IMPORTANCE: Posttraumatic stress disorder (PTSD) is a common, debilitating mental disorder that has been associated with type 2 diabetes mellitus (T2D) and its risk factors, including obesity, in cross-sectional studies. If PTSD increases risk of incident T2D, enhanced surveillance in high-risk populations may be warranted. OBJECTIVE: To conduct one of the first longitudinal studies of PTSD and incidence of T2D in a civilian sample of women. DESIGN, SETTING, AND PARTICIPANTS: The Nurses' Health Study II, a US longitudinal cohort of women (Nā€‰=ā€‰49,739)...
March 2015: JAMA Psychiatry
Johnathan L Saxe, Christopher L Perdue
Traumatic brain injuries and other blast-related injuries have been identified as the signature injury of the wars in Iraq and Afghanistan. Some operational units in Iraq, especially those responsible for clearing roadways, were exposed to hundreds of blast incidents and thousands of individual doses of concussive energy during their lengthy deployments. Using operational records maintained by a single command element, the researchers conducted a retrospective cohort study evaluating the association between estimated individual exposures to blasts and the risk for postconcussion syndrome (PCS) and posttraumatic stress disorder (PTSD)...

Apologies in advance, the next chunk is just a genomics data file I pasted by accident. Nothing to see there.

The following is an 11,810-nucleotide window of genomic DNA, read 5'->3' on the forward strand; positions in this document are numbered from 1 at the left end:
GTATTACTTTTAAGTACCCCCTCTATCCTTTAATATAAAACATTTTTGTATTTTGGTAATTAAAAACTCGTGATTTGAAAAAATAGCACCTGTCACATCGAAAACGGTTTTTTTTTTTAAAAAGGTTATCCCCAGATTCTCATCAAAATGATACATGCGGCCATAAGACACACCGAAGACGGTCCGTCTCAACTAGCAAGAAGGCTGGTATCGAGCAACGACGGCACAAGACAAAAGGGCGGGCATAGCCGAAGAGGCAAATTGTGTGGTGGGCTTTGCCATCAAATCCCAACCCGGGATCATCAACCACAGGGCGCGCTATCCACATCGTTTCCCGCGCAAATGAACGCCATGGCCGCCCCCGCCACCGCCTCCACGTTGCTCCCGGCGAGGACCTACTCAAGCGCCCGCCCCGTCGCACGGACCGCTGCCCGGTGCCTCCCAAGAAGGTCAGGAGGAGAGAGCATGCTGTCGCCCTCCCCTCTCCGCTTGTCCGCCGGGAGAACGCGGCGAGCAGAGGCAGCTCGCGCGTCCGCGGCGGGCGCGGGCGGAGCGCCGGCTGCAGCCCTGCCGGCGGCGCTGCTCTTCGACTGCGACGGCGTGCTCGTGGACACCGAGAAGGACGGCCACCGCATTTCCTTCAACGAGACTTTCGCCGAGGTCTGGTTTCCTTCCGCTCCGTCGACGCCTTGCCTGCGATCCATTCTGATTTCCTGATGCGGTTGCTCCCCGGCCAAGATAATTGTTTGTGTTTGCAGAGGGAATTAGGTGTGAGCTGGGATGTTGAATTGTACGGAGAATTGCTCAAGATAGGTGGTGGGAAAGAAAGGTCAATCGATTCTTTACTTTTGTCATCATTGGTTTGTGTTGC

January 2015: U.S. Army Medical Department Journal
Barry J Krakow, Victor A Ulibarri, Bret A Moore, Natalia D McIver
Posttraumatic stress disorder (PTSD) and sleep-disordered breathing (SDB) are common disorders, but limited data address their co-morbidity. Emerging research indicates PTSD and SDB may co-occur more frequently than expected and may impact clinical outcomes. This review describes historical developments that first raised suspicions for a co-morbid relationship between PTSD and SDB, including barriers to the recognition and diagnosis of this co-morbidity. Objective diagnostic data from polysomnography studies in PTSD patients reveal widely varying prevalence rates for co-morbidity (0-90%)...
December 2015: Sleep Medicine Reviews
Peter J Colvonen, Tonya Masino, Sean P A Drummond, Ursula S Myers, Abigail C Angkaw, Sonya B Norman
OBJECTIVES: This study examined: (a) the relationship between self-reported posttraumatic stress disorder (PTSD) symptoms and risk of obstructive sleep apnea (OSA) in a younger, Iraq and Afghanistan (OEF/OIF/OND) veteran sample seeking treatment for PTSD; and (b) the relationships between PTSD symptom scores and each risk factor of OSA (snoring, fatigue, high blood pressure/BMI). METHODS: Participants were 195 Iraq and Afghanistan veterans presenting to a VA outpatient PTSD clinic for evaluation...
April 15, 2015: Journal of Clinical Sleep Medicine: JCSM: Official Publication of the American Academy of Sleep Medicine
Paul A J M de Bont, David P G van den Berg, Berber M van der Vleugel, Carlijn de Roos, Ad de Jongh, Mark van der Gaag, Agnes van Minnen